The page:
Wednesday, April 18, 2007
Bell Canada Enterprises (BCE), one of Canada’s largest telecommunications companies, announced Tuesday that it is in talks with a consortium of Canadian pension funds to explore the possible sale of the company.
If successful in their bid, the consortium would take the publicly-traded company private, which would mean an end to the trading of BCE shares on the Toronto (TSX: BCE), New York (NYSE: BCE) and the Swiss (SWX: BCE) stock exchanges. BCE is one of the most widely held stocks in Canada.
BCE revealed that the potential takeover group includes the Canada Pension Plan Investment Board, the Caisse de dépôt et placement du Québec, and Canada’s Public Sector Pension Investment Board. Each of the pension funds involved have signed non-disclosure and standstill agreements with BCE. It was also revealed that New York-based private equity firm Kohlberg Kravis Roberts (KKR) would join the Canadian-led consortium as a minority partner.
“We are pleased to be a partner with this consortium of leading Canadian institutional fund managers and look forward to working closely together in this transaction.” said Henry Kravis, co-founding member of KKR. “Our experience in large, complex transactions of comparable size will be of significant value to this process,” continued Kravis.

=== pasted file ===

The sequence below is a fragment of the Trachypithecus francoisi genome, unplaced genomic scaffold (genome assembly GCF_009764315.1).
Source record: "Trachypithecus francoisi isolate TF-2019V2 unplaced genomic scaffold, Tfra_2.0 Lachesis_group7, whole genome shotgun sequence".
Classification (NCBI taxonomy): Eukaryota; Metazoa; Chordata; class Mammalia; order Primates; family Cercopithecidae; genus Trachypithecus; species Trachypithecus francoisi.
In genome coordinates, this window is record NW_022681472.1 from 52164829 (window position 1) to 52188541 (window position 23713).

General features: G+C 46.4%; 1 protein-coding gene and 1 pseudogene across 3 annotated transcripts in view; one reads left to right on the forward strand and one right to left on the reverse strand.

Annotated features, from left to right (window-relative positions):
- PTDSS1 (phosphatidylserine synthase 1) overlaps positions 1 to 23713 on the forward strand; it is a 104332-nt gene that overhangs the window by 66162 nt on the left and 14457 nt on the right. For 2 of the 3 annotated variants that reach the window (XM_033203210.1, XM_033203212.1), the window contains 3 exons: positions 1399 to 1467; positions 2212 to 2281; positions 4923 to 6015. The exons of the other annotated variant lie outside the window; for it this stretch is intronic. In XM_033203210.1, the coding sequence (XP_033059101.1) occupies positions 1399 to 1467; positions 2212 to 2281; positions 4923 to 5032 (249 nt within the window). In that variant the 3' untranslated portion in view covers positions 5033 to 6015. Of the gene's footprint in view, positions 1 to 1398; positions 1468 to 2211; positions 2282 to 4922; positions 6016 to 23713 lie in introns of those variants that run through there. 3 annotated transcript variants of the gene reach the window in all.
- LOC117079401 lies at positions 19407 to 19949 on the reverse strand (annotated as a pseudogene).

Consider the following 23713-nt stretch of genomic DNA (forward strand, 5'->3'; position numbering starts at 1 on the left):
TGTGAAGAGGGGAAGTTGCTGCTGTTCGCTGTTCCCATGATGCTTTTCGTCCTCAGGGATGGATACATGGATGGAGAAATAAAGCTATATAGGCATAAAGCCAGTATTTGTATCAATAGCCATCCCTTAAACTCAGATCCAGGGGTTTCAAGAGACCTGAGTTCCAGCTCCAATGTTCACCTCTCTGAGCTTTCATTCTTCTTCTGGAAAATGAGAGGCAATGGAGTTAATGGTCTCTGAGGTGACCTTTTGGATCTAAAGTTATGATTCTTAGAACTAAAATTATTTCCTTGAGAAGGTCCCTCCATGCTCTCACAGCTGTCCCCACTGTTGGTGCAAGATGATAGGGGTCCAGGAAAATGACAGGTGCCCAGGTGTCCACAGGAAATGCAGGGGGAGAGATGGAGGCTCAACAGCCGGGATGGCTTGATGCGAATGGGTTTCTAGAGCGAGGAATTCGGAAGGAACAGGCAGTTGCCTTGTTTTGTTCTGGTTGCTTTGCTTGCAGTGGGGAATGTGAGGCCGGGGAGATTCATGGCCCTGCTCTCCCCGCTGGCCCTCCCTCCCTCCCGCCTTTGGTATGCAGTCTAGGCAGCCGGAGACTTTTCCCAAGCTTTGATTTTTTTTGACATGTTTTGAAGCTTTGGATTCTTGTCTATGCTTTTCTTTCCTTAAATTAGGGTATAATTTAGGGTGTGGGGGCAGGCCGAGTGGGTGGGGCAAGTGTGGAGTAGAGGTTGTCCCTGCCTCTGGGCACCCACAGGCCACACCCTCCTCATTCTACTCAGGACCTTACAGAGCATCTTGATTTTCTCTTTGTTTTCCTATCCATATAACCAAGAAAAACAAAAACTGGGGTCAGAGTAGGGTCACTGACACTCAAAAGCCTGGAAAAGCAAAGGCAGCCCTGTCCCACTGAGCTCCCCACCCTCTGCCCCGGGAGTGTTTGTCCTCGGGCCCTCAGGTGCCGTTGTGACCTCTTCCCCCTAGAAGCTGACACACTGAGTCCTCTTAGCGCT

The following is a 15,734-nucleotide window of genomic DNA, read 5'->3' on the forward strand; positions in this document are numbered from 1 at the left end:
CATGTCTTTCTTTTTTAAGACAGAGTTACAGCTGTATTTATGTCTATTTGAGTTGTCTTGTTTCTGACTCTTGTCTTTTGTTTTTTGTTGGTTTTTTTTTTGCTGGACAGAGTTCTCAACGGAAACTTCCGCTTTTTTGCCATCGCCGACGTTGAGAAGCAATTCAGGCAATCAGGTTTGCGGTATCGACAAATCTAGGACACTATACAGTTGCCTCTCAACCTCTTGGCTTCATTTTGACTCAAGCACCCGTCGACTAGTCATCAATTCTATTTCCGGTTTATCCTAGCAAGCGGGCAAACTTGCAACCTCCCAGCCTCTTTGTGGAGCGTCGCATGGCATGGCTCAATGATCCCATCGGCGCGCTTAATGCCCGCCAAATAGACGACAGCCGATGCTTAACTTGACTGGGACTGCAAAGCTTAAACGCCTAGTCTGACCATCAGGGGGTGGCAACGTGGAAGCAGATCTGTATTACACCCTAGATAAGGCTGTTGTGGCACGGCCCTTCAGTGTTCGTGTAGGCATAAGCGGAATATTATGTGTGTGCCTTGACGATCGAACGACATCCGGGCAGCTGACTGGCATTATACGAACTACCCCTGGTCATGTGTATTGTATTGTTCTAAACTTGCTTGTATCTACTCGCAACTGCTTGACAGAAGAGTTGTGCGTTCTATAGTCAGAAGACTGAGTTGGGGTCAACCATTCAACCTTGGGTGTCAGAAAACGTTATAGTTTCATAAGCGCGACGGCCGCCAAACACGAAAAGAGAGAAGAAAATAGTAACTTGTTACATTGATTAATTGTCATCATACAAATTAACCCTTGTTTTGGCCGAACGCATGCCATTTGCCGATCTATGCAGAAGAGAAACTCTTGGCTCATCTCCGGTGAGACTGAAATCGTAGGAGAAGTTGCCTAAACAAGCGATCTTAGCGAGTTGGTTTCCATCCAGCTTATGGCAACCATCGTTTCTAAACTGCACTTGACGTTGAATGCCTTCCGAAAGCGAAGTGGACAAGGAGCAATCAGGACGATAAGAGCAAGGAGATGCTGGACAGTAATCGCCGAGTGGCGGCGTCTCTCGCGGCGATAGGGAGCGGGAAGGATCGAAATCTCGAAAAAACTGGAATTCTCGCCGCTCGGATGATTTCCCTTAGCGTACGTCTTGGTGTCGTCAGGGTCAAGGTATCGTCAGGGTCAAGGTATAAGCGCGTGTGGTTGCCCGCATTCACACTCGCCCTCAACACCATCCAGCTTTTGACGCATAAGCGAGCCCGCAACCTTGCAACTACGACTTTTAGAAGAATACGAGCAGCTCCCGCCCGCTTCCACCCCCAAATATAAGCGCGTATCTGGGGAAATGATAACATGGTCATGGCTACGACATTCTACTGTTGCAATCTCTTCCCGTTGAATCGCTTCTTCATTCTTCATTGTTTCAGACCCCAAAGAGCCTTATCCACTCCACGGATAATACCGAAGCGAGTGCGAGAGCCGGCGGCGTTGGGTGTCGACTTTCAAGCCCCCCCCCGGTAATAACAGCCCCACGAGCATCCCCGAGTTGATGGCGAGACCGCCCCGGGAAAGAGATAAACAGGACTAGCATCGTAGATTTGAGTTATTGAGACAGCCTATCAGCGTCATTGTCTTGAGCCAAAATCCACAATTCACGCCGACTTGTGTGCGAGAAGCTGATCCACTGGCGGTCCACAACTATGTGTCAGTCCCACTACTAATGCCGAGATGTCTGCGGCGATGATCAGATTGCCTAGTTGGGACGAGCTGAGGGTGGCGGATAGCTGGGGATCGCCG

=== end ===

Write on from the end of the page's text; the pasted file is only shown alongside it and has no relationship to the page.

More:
BCE is also leaving the door open to rival bids, “taking into consideration the need to meet all legislative and regulatory requirements, including ensuring the Company remains Canadian to meet existing foreign ownership restrictions,” the company stated. In addition, BCE may retain the status quo if it does not receive a bid that it feels would enhance shareholder value.
One other pension fund that has expressed interest is the Ontario Teachers’ Pension Plan (OTPP). “We are pleased that this process is not exclusive and we will continue to review our options, including leading an alternative Canadian consortium,” said Jim Leech, Senior Vice-President, Teachers’ Private Capital. OTPP is currently BCE’s largest single shareholder, with an approximate ownership stake of 5.3 percent.
BCE, as Bell Canada, has been in business for 127 years. It provides phone service, satellite television, Internet access, wireless services, and other technologies to residential and business customers.
If analyst estimates are accurate, the sale of BCE could be worth about CA$32 billion or roughly $40 per share. On Tuesday, BCE shares were up CA$2.34 to close at $38.60 on the TSX, and up US$2.03 to close at $34.10 on the NYSE.